Symantec Intelligence Quarterly – January 2010

Symantec recently released their quarterly intelligence report that covers October 2009 through December 2009. This report showed that the United States was the country with the highest percentage of malicious activity. This is because the US hosts many of the malware infected web servers and its e-mail servers source much of the world’s spam. This report also mentioned the pervasiveness of PDF issues and the popularity of the Sality worm.

Symantec has also released a report on the recent rogue security software trend. This report mentioned the recent explosion of malware disguising itself as rogue security software and anti-virus suites. One interesting statistic is that the pre-installation price for the installation of malware by an attacker’s affiliate is far higher in North American and in the UK and Australia. An installation on a computer in the US is worth $0.55 while installation on computers in other countries can be only pennies.

McAfee January 2010 Spam Report

McAfee published their spam report in January. This report discussed the rapid rise and fall of the spam that targeted Pfizer products. This report talked about how the common domain landing pages for spam has moved from using .cn domain names to use blogs such as Microsoft’s and Google’s I find the misspellings in spam messages amusing as it is a way to avoid detection by anti-spam analysis software. As an interesting side note this report covers the Top 25 Men and Women in Spam during 2009.

Cloud Security Alliance Security Guidance – December 2009

If your organization is considering or has already moved to using a cloud-computing service then you must read the Cloud Security Alliance Security Guidance for Critical Areas of Focus in Cloud Computing V2.1 that was published in December 2009. This is a great report that covers an introduction to cloud computing strategies and how to create a security plan for each variant. I highly recommend that everyone read this guide and consider you plan for cloud computing within the context of your security strategy. The best practice of considering the confidentiality, integrity, and availability of your data is vital for cloud services.

Cisco 2009 Annual Security Report – December 2009

Cisco released their 2009 Annual Security Report in December of 2009. This report covers security issues identified from 2009 related to Cisco themselves, their customers, and trends they are seeing in the industry. The best part of this report is that the data presented here is gathered by the Cisco Security Intelligence Operations and SenderBase. This report discussed the threats of social media on enterprise security. Social media will continue to be a focus of attacks and a time-waster for many, but few organizations want to prevent their employees from using these systems. On page 9 of the report there is a startling graph that illustrates the potential increase of SPAM we are likely to experience in 2010. Like other reports, this report mentioned rogue anti-virus software as a disguise for malware. This Cisco report also discussed the high percentage of PDF files that contain malicious code. This report determined that 1 out of every 600 PDF files contains some form of malicious code.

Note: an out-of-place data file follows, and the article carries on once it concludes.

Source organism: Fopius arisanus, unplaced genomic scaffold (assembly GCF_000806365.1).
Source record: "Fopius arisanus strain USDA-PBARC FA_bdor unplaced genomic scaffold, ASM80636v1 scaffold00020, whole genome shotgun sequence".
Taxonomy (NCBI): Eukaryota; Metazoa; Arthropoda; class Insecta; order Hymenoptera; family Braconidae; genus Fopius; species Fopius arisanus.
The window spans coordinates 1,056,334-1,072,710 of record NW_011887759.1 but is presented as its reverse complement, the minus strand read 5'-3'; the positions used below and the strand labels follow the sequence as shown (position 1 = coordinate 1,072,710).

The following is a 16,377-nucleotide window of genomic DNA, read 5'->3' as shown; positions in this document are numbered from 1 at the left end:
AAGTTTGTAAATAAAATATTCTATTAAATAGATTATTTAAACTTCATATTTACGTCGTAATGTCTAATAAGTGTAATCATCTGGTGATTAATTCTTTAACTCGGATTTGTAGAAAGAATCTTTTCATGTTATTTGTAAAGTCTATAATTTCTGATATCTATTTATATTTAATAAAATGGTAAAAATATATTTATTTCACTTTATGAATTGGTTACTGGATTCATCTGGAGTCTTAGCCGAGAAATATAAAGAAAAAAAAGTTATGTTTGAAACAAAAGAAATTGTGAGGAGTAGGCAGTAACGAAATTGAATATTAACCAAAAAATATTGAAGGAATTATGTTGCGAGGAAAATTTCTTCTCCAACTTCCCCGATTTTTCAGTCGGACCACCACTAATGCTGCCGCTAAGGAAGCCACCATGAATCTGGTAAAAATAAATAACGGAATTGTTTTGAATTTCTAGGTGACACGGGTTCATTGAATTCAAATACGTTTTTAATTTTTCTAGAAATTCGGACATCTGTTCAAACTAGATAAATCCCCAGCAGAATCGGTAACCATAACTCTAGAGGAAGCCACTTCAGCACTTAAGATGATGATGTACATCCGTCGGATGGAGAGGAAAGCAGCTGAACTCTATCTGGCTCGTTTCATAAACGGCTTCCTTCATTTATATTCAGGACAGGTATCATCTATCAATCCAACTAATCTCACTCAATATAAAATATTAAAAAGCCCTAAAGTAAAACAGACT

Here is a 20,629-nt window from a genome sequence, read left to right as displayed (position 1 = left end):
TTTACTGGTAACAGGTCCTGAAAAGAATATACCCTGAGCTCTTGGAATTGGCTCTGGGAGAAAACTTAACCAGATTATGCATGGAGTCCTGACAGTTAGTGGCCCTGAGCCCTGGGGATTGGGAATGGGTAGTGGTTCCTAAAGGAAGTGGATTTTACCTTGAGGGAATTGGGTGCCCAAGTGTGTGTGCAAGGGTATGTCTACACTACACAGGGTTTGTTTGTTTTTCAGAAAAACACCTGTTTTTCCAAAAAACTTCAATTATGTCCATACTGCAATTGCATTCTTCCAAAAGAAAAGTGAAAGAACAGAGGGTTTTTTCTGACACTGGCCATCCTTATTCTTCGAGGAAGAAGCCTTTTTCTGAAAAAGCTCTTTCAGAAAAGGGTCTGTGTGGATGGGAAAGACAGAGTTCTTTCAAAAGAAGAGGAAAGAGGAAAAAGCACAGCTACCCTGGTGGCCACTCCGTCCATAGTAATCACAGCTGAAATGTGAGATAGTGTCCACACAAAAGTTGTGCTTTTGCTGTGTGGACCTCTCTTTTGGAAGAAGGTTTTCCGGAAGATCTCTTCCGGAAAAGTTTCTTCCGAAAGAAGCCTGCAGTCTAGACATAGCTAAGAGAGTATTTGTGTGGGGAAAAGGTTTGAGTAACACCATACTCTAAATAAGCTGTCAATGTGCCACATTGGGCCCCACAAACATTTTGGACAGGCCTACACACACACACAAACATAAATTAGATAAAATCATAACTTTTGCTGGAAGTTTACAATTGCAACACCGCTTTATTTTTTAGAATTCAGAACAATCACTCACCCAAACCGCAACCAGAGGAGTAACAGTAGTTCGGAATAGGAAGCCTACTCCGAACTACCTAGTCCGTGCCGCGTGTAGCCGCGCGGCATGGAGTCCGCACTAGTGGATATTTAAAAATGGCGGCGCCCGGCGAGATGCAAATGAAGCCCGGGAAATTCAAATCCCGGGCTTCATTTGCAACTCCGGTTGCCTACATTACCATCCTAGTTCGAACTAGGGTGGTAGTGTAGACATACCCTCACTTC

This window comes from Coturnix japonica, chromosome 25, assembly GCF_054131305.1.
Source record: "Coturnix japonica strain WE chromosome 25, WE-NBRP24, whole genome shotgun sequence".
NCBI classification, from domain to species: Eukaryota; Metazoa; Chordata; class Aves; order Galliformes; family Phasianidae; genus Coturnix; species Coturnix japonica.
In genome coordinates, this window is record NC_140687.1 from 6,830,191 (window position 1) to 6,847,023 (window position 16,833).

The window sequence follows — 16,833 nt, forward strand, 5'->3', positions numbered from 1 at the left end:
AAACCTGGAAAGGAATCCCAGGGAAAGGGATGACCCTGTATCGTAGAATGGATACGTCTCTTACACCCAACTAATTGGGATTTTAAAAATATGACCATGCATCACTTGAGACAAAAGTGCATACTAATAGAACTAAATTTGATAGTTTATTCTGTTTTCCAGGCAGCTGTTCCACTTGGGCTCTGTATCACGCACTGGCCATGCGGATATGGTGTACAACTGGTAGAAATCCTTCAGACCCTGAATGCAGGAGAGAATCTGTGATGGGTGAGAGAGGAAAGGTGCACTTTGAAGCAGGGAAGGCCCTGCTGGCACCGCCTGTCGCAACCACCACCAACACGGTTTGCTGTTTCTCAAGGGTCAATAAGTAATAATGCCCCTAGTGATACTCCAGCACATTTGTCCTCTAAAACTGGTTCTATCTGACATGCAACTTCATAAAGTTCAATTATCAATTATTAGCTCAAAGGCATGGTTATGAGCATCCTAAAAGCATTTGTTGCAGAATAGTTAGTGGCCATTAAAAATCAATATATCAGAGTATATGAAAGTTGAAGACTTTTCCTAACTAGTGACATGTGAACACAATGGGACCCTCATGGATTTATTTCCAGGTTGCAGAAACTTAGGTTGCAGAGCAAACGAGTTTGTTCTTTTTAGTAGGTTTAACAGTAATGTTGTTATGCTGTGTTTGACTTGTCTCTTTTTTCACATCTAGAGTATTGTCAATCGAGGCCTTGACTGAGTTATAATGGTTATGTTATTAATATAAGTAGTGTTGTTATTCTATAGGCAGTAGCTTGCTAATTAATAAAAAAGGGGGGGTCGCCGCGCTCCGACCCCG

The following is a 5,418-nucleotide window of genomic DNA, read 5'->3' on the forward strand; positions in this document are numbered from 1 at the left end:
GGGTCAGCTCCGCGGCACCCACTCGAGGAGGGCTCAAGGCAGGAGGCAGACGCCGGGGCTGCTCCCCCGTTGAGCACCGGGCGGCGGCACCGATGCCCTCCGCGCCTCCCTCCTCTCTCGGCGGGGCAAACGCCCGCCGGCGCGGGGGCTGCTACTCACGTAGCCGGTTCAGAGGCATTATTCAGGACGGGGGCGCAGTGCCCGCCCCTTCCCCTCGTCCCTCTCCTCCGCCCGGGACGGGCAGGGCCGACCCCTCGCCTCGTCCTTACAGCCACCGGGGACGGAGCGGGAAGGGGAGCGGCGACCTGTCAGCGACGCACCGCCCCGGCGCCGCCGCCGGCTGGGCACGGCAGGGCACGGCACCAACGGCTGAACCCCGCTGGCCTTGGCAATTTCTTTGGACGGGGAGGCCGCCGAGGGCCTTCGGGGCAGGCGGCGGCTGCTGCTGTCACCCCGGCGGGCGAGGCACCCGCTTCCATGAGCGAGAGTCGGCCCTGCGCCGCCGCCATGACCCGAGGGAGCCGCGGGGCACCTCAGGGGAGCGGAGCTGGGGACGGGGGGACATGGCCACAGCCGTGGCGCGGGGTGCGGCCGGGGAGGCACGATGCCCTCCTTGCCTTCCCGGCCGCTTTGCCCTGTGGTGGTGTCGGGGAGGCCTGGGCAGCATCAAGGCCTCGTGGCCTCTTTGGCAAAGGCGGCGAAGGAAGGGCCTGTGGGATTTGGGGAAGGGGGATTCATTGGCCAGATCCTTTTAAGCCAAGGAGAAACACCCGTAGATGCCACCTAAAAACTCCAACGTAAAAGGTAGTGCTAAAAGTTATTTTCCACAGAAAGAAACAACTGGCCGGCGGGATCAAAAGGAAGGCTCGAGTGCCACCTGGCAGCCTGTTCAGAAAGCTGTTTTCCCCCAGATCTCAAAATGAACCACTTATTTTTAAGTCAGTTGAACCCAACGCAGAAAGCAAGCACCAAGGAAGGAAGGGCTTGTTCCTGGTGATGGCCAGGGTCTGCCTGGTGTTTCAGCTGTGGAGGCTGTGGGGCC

CSI Computer Crime and Security Survey 2009 – December 2009

The Computer Security Institute (CSI) report is one of those reports that I read every year it is released. It is a summary of a survey that is sent out to many security practitioners so the survey respondents are very knowledgeable on the subject. This year the report showed an increase in financial fraud, malware infections, DoS attacks, password attacks, and web site defacement. The graph on page 7 of the executive summary shows how attack types rise in popularity and fall out of favor through the years. The graph on page 13 shows that spending on security awareness training is still lower than desired. I believe that if organizations focused more on the people and processes they could achieve better security results than focusing on compliance which tends to be technology-focused. Security awareness training does not have to cost a lot of money but it could yield huge results in helping end users learn how to avoid common pitfalls that lead to malware infection.

Cenzic Trend Report on Web Application Security – December 2009

Cenzic published its Web Application Security Trends Report, for Q1-Q2, on November 9, 2009. If you haven’t heard of Cenzic, you should get to know this company. Cenzic is a manufacturer of web application security assessment software and services. Their report focuses on web and application threats. Page 11 contains a nice graph of the different classes of web vulnerabilities followed on the next page by a graph of browser vulnerabilities. Safari vulnerabilities are on the rise as the popularity of Macs continues to grow.

PandaLabs 2009 Annual Report

PandaLabs released their annual security report at the end of 2009. Similar to the other reports by anti-virus suite manufacturers the focus of this report is on the security of end-user computers. Similar to the Microsoft SIR 7 this report also lists infection rates by country. This report also mentioned, liked several other reports, that hackers are using Search Engine Optimization (SEO) techniques to get their malware infected sites more hits. This report covered many of the other points found in other reports like the increased threats of social networking sites, rogue security malware, and increases of SPAM.

Sourcefire December 2009 Vulnerability Report

Sourcefire, maker of snort, released their December vulnerability report. Sourcefire releases a monthly report that covers the most recent security issues they are watching closely. This method of delivering the report with a video is enjoyably unique. This video discussed the patches from Microsoft and Adobe. Because of the issues with PDF malware and flash player Adobe has started to move toward a “patch Tuesday” frequency. You can also look back at the Sourcefire monthly November and October security reports.